Dr. Heinrich Gottlob, VISHAY Semiconductor GmbH, Theresienstr. 2, 74072 Heilbronn, Germany
The physics of silicon photodetector diodes is discussed with respect to spectral sensitivity. While silicon offers a broad spectral sensitivity range including human eye range especially its near infrared sensitivity challenges the ambient light sensor designer. Application examples are given for standard and advanced ambient light sensors from VISHAY´s optoelectronic device portfolio. Spectral sensitivity engineering is demonstrated by package based filters or on chip interference filters.
Winfried Mönch, Fakultät für Physik, Universität Duisburg-Essen
The band-structure lineup at semiconductor interfaces is explained by the continua of intrinsic interface-induced gap states (IFIGS) that derive from the complex band structures of the semiconductors. The barrier heights of metal-semiconductor or Schottky contacts as well as the band-edge offsets of semiconductor heterostructures are composed of a zero-charge-transfer term plus an electrostatic-dipole contribution which are determined by the branch-point energies of the semiconductors and the electronegativity difference of the two materials in contact, respectively. It will be demonstrated that the IFIGS-and-electronegativity concept rather than the Schottky-Mott rule also explains the experimental barrier heights reported for graphene Schottky contacts.
Graphene Pressure and Gas Sensors for More than Moore Applications
Fabrication of graphene based pressure and gas sensors has been achieved. Analysis into the devices’ characteristics has been undertaken – yielding a number of promising properties that may make graphene a competitive material for use in future more than Moore applications.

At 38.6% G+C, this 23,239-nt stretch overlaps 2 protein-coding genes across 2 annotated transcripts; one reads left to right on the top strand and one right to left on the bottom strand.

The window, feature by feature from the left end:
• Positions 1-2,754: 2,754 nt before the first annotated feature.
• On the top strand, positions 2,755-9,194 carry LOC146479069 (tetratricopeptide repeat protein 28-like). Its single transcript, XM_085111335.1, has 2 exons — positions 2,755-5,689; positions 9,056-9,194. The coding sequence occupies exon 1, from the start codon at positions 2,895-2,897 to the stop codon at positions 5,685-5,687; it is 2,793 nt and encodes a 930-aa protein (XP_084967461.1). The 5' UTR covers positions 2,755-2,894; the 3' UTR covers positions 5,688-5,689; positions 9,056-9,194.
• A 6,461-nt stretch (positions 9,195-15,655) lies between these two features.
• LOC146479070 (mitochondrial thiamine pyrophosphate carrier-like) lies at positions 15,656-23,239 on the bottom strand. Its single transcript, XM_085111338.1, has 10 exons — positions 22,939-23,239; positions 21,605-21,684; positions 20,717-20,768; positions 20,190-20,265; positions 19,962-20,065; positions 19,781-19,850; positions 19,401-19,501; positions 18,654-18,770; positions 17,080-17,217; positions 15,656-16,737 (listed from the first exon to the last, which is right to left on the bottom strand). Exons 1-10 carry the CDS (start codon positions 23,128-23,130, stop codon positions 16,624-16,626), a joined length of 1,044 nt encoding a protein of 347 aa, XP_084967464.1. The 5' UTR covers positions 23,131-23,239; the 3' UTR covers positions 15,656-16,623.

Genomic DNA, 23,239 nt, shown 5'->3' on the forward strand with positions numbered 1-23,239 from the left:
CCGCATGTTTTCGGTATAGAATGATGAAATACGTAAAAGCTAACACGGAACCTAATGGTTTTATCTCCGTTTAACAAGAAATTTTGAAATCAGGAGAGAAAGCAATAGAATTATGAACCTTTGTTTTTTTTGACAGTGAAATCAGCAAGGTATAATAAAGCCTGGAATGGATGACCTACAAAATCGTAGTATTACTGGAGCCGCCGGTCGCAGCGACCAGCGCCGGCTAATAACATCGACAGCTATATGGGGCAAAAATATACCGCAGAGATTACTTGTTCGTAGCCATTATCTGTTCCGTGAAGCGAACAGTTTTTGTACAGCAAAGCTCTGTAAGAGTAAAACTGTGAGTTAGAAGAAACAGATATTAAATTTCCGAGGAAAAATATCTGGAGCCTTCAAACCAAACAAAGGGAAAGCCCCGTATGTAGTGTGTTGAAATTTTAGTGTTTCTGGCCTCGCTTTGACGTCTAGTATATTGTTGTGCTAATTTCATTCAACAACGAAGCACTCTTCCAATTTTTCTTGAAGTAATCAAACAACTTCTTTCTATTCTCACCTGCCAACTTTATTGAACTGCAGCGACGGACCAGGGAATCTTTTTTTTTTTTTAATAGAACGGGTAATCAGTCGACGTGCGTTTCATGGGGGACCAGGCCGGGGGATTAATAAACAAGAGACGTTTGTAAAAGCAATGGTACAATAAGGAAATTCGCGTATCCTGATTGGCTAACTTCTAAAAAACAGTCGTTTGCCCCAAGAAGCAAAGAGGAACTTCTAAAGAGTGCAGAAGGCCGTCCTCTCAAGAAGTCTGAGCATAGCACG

Statistical Analysis of Graphene Field Effect Transistors
A graphene transfer method has been established on wafer scale and large scale device characterization and subsequent statistical data analysis has been performed. The combination of statistical methods coupled with large scale fabrication, automated characterization and computational analysis lead to massive increases in efficiency and deeper insight into device behavior.
Since its discovery in 2004, graphene has been considered as one of the most promising materials for applications in nanoelectronics as it is a real two-dimensional (2D) crystal. This atomic thick crystal enables electrons to have extremely high carrier mobility (up to 105 cm2/Vs) by suppressing lattice scattering. The atomic layer is absolutely elastic but at the same time the atoms involved in sp2-hybridized bonds in the crystal yield the most robust structure which has a physical strength that is about 100 times higher than steel. Exploiting such extraordinary properties, state-of-the-art graphene devices including the gigahertz-range transistors, sensitively functioning sensors, transparent-flexible devices, and wearable applications have been demonstrated. However, the development of graphene devices as logic components is undermined due to the nature of the zero bandgap in graphene. Although a bilayer or graphene nanoribbon can open a few-hundred-meV energy gap, its breakthrough technology is challenging to implement.